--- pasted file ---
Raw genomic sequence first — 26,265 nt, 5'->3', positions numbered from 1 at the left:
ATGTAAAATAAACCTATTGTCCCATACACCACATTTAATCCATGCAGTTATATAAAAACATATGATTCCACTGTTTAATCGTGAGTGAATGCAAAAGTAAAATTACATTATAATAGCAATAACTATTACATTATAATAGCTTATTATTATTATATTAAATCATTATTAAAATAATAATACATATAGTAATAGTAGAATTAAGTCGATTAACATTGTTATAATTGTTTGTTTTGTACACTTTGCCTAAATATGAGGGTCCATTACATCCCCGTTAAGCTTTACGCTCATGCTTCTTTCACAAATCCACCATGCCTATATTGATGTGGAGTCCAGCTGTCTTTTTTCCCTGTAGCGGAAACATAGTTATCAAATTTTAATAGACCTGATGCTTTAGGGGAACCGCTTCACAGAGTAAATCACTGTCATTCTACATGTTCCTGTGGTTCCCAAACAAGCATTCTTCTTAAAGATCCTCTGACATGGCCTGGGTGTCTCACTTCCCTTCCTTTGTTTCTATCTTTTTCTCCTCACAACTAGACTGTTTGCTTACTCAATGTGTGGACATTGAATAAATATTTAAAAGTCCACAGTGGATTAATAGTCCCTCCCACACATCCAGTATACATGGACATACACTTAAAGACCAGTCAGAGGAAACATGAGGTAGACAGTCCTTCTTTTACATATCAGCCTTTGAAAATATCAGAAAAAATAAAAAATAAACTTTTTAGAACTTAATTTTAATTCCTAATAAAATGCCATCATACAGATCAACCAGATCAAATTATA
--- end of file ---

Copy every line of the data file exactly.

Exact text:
Raw genomic sequence first — 26,265 nt, 5'->3', positions numbered from 1 at the left:
ATGTAAAATAAACCTATTGTCCCATACACCACATTTAATCCATGCAGTTATATAAAAACATATGATTCCACTGTTTAATCGTGAGTGAATGCAAAAGTAAAATTACATTATAATAGCAATAACTATTACATTATAATAGCTTATTATTATTATATTAAATCATTATTAAAATAATAATACATATAGTAATAGTAGAATTAAGTCGATTAACATTGTTATAATTGTTTGTTTTGTACACTTTGCCTAAATATGAGGGTCCATTACATCCCCGTTAAGCTTTACGCTCATGCTTCTTTCACAAATCCACCATGCCTATATTGATGTGGAGTCCAGCTGTCTTTTTTCCCTGTAGCGGAAACATAGTTATCAAATTTTAATAGACCTGATGCTTTAGGGGAACCGCTTCACAGAGTAAATCACTGTCATTCTACATGTTCCTGTGGTTCCCAAACAAGCATTCTTCTTAAAGATCCTCTGACATGGCCTGGGTGTCTCACTTCCCTTCCTTTGTTTCTATCTTTTTCTCCTCACAACTAGACTGTTTGCTTACTCAATGTGTGGACATTGAATAAATATTTAAAAGTCCACAGTGGATTAATAGTCCCTCCCACACATCCAGTATACATGGACATACACTTAAAGACCAGTCAGAGGAAACATGAGGTAGACAGTCCTTCTTTTACATATCAGCCTTTGAAAATATCAGAAAAAATAAAAAATAAACTTTTTAGAACTTAATTTTAATTCCTAATAAAATGCCATCATACAGATCAACCAGATCAAATTATA